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Hello, my name is Sherry Verma and I am a 24-year-old content writer from Delhi. This is how I’ve been battling mental health challenges for years.
Despite all odds, my childhood was happy
I was only four when my parents got separated and I began living with my mother and her family. I had a very pampered childhood, where I was immensely loved by my nani and all of my uncles and aunts. I also had many friends with whom I still share a great bond. I can say, despite the odds, I had a fairly happy childhood.
Until everything changed…
In 2008, when I turned 12, my mother remarried and it filled me with a lot of anger as she didn’t even consult me before taking this decision. The fact that we were now going to move in with a new person, bothered me even more.
Thinking back, I am yet to understand why the 12-year-old me silenced the verbal and sometimes even physical abuse she received by her stepfather. He would perpetually abuse me and my mother, and living with him turned out to be an absolute nightmare. We were living in a house with constant arguments and even though I tried changing my perception towards him to have an amicable relationship, my attempts always failed.
Through all of this, what really shook me was my mother trying to still please him in spite of his actions towards me. She would end up neglecting me in the process.
When my battle with mental health issues started
Naturally, this brought a sense of distance between me and my mother. And because I didn’t know what else to do, I started indulging in self-harm. However, I only realized it much later that this was a slow-dive into some serious mental health issues.
Even though I had a lot of friends in school and was an extrovert, none of it was able to help me when I began going to college and my inherent trust issues restricted me from trying to make new friends. I couldn’t be at peace with the new change and seeing fresh faces around only brought more anxiety.
There were times when I would lie at home about going to college and would come back after making it half-way through. Sometimes I wouldn’t even step out of the house because of panic attacks. I was scared of getting these attacks in the middle of my classes and lectures.
I finally decided to talk about it
I remained silent about my suffering for a long time, but eventually a couple of friends and a close cousin started noticing the panic attacks and they arranged for a session with a psychiatrist for me. It was only after this that I realized that I needed help and whatever was happening with me was not normal. In 2016, I was diagnosed with borderline personality disorder and generalized anxiety disorder.
What did having these disorders feel like?
When you have borderline personality disorder, you witnesses a string of continuous and impulsive mood swings. You start seeing the world only through a black-or-white lens. In addition, generalized anxiety disorder means that you are anxious all the time.
My downhill battle with becoming suicidal
In order to curb my problems, I started taking medications but it only made everything worse. One of the major side-effects of taking anti-depressant pills is the presence of suicidal thoughts. The unintended overdose of such medicines led to a situation where I tried killing myself. Unfortunately, this incident repeated itself in the next two years.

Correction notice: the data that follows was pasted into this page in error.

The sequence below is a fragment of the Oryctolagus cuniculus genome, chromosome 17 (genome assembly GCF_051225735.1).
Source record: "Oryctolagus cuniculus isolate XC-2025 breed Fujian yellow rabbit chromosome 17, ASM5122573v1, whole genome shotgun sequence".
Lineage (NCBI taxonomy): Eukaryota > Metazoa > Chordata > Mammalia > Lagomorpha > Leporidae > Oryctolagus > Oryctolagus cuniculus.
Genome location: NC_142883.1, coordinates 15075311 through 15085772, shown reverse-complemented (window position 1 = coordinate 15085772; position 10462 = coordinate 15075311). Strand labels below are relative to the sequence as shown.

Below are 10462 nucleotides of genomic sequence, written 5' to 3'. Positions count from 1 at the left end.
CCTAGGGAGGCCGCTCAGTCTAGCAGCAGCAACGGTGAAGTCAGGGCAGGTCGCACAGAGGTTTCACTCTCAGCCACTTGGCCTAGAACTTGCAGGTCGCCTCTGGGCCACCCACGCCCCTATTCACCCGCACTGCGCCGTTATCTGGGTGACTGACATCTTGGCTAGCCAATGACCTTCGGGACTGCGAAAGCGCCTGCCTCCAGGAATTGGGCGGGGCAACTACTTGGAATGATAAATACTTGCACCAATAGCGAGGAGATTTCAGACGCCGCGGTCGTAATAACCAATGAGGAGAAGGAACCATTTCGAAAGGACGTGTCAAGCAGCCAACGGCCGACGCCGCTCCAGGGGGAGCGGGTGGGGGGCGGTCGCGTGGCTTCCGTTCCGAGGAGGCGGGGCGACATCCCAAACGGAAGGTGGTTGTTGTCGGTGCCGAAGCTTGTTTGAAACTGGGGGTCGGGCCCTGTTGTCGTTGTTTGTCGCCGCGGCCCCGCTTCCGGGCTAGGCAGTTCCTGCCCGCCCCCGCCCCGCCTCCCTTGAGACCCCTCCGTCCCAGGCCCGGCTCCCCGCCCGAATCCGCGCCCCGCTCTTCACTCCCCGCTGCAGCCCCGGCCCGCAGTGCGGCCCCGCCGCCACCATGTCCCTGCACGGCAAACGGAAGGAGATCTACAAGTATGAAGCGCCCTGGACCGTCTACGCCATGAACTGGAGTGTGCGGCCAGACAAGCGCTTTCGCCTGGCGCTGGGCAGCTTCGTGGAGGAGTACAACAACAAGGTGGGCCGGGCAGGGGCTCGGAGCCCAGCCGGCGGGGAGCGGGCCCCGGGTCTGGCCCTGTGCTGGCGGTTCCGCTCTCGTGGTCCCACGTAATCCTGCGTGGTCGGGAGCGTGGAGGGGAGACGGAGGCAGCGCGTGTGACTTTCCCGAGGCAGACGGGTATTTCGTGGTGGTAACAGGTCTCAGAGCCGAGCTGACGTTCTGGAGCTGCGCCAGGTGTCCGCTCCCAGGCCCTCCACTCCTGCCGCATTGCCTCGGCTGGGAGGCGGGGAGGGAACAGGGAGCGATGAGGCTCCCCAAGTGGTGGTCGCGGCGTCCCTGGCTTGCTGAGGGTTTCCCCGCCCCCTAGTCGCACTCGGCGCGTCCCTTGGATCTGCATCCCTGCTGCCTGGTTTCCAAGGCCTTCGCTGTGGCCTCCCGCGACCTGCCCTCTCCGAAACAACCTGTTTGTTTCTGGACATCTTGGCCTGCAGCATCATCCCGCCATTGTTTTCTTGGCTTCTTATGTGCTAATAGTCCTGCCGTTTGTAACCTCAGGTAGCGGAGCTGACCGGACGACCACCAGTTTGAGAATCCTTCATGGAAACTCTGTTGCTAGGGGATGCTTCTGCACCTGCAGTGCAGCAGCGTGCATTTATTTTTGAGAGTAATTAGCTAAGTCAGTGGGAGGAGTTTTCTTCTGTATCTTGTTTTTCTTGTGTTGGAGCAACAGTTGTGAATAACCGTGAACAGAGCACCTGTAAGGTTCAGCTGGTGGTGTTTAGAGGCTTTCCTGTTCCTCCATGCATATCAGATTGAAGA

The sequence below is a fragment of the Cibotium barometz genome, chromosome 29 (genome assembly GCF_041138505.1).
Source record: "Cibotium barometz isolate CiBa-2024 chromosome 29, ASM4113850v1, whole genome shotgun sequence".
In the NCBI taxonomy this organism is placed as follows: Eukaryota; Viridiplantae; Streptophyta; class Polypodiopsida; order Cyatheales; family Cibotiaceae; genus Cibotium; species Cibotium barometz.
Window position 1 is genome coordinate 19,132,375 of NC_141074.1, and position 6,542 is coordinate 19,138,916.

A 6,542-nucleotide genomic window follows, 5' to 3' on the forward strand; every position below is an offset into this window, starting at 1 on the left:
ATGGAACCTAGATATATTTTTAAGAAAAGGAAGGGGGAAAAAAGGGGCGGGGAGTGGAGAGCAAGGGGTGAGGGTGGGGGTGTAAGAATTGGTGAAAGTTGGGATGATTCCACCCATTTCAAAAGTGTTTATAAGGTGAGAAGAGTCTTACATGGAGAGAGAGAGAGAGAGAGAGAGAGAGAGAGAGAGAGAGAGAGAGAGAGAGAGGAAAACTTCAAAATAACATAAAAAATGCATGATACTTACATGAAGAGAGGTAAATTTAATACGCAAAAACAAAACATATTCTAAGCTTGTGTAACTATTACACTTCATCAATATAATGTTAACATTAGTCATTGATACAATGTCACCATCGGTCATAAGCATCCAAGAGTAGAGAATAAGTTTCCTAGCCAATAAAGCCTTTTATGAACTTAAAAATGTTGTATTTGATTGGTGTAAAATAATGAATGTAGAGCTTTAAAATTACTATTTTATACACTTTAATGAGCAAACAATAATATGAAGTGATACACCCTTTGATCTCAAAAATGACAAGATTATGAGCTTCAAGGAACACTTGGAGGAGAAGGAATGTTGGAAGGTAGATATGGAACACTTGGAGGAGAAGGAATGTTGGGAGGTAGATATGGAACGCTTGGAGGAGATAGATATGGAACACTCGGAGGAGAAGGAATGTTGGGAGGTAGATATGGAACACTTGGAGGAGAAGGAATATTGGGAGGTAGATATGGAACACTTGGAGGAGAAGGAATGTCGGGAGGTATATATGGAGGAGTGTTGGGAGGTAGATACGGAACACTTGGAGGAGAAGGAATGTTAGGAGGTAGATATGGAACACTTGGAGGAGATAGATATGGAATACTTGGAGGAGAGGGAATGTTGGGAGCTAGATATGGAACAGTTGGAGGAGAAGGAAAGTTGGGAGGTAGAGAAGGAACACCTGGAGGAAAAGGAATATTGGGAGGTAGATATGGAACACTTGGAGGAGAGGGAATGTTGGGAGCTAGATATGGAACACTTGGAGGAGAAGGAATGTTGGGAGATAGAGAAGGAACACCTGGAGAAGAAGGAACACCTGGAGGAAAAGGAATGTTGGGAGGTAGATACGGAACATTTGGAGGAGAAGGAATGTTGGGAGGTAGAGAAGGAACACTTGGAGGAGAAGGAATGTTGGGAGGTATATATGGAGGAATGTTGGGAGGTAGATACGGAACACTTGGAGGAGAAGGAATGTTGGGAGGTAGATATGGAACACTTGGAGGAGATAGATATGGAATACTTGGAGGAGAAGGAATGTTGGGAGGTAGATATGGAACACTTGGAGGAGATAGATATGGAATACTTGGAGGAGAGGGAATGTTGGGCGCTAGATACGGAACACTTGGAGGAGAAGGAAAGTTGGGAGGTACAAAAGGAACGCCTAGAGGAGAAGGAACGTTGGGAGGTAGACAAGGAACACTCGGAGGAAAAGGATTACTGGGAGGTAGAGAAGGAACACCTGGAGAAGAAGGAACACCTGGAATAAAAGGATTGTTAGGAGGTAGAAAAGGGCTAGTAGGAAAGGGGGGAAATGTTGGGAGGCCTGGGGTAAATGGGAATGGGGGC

For my betterment, I was sent to a partial hospitalization program where I was provided with dialectical behavioral therapy. I learnt a lot of alternative and helpful skills to cope up with my problems without relying on seemingly-comfortable options like self-harm and excessive drinking. After eight weeks of therapy, I went back into the same environment to live with my mother and stepfather and it brought back all the bad memories that I had wanted to get away from.
To escape this reality, I tried to kill myself again and it even led to hospitalization for two weeks. However, instead of recovering, I tried to harm myself even at the hospital. It was only after the third relapse, I realized that in the end, no one will actually be able to help me but myself.
After I got discharged, I didn’t feel like going back to the house that had made me want to end my life. Things started to work in my favour when I moved away from my parents and eventually started a new medication that was given to me by family doctor. It actually worked wonders for me and made me feel more stable.
Death taught me how to live life
Just when I felt that things were going to work out well for me, I learnt that one of my closest friends had passed away. This incident shook me from within. The passing away of this friend turned out to be a major life lesson for me as I didn’t want anyone I loved to ever bear such pain and suffering. I decided then that even if I felt suicidal again, I would never harm myself again. Ironically her demise gave me new innings to life.
Today, I feel much better than I used to before and I have started working on myself. I have also started taking the right medication to control my mood swings but more than anything else, I reaffirm positively that I am recovering. I believe that in general, recovery is a non-linear process where there is no guarantee that only good things will happen to you.
I finally learned how to live life in the now
I still struggle with my thoughts on a daily basis and I still have to muster the courage to get out of my bed every morning. However, the only difference that I have witnessed in all these years is my change of perceptions about things–I have learned to live in the present and not worry about other things.
With this, I can say that: I have made it through some of the worst days of my life and even though a little, but I am proud of myself.